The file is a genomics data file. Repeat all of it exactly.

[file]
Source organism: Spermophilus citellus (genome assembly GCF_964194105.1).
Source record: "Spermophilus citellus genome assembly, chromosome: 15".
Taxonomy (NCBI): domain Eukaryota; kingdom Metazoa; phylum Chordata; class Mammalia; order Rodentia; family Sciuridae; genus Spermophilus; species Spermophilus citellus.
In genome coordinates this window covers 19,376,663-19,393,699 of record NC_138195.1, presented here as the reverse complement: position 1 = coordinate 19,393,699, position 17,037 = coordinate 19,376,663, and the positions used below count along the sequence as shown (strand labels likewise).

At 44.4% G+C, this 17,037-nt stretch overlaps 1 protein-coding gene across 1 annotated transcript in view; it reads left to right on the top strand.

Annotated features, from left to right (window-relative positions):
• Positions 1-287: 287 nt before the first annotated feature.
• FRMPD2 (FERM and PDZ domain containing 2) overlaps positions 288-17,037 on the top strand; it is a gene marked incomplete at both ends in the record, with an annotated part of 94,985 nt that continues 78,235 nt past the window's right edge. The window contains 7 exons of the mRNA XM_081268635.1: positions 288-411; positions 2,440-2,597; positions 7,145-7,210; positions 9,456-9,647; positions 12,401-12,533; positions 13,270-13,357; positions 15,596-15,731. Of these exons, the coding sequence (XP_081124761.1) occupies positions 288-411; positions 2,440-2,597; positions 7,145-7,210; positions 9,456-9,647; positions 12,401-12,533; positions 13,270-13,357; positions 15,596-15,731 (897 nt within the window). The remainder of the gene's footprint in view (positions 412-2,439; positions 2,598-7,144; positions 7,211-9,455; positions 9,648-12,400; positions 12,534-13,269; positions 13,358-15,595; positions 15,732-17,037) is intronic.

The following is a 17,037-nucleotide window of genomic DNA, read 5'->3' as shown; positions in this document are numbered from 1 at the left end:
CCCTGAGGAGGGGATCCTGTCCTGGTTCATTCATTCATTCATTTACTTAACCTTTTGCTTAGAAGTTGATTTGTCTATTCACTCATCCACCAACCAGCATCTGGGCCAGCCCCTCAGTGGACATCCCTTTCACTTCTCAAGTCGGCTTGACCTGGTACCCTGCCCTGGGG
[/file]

Source organism: Spermophilus citellus (genome assembly GCF_964194105.1).
Source record: "Spermophilus citellus genome assembly, chromosome: 15".
Taxonomy (NCBI): domain Eukaryota; kingdom Metazoa; phylum Chordata; class Mammalia; order Rodentia; family Sciuridae; genus Spermophilus; species Spermophilus citellus.
In genome coordinates this window covers 19,376,663-19,393,699 of record NC_138195.1, presented here as the reverse complement: position 1 = coordinate 19,393,699, position 17,037 = coordinate 19,376,663, and the positions used below count along the sequence as shown (strand labels likewise).

At 44.4% G+C, this 17,037-nt stretch overlaps 1 protein-coding gene across 1 annotated transcript in view; it reads left to right on the top strand.

Annotated features, from left to right (window-relative positions):
• Positions 1-287: 287 nt before the first annotated feature.
• FRMPD2 (FERM and PDZ domain containing 2) overlaps positions 288-17,037 on the top strand; it is a gene marked incomplete at both ends in the record, with an annotated part of 94,985 nt that continues 78,235 nt past the window's right edge. The window contains 7 exons of the mRNA XM_081268635.1: positions 288-411; positions 2,440-2,597; positions 7,145-7,210; positions 9,456-9,647; positions 12,401-12,533; positions 13,270-13,357; positions 15,596-15,731. Of these exons, the coding sequence (XP_081124761.1) occupies positions 288-411; positions 2,440-2,597; positions 7,145-7,210; positions 9,456-9,647; positions 12,401-12,533; positions 13,270-13,357; positions 15,596-15,731 (897 nt within the window). The remainder of the gene's footprint in view (positions 412-2,439; positions 2,598-7,144; positions 7,211-9,455; positions 9,648-12,400; positions 12,534-13,269; positions 13,358-15,595; positions 15,732-17,037) is intronic.

The following is a 17,037-nucleotide window of genomic DNA, read 5'->3' as shown; positions in this document are numbered from 1 at the left end:
CCCTGAGGAGGGGATCCTGTCCTGGTTCATTCATTCATTCATTTACTTAACCTTTTGCTTAGAAGTTGATTTGTCTATTCACTCATCCACCAACCAGCATCTGGGCCAGCCCCTCAGTGGACATCCCTTTCACTTCTCAAGTCGGCTTGACCTGGTACCCTGCCCTGGGG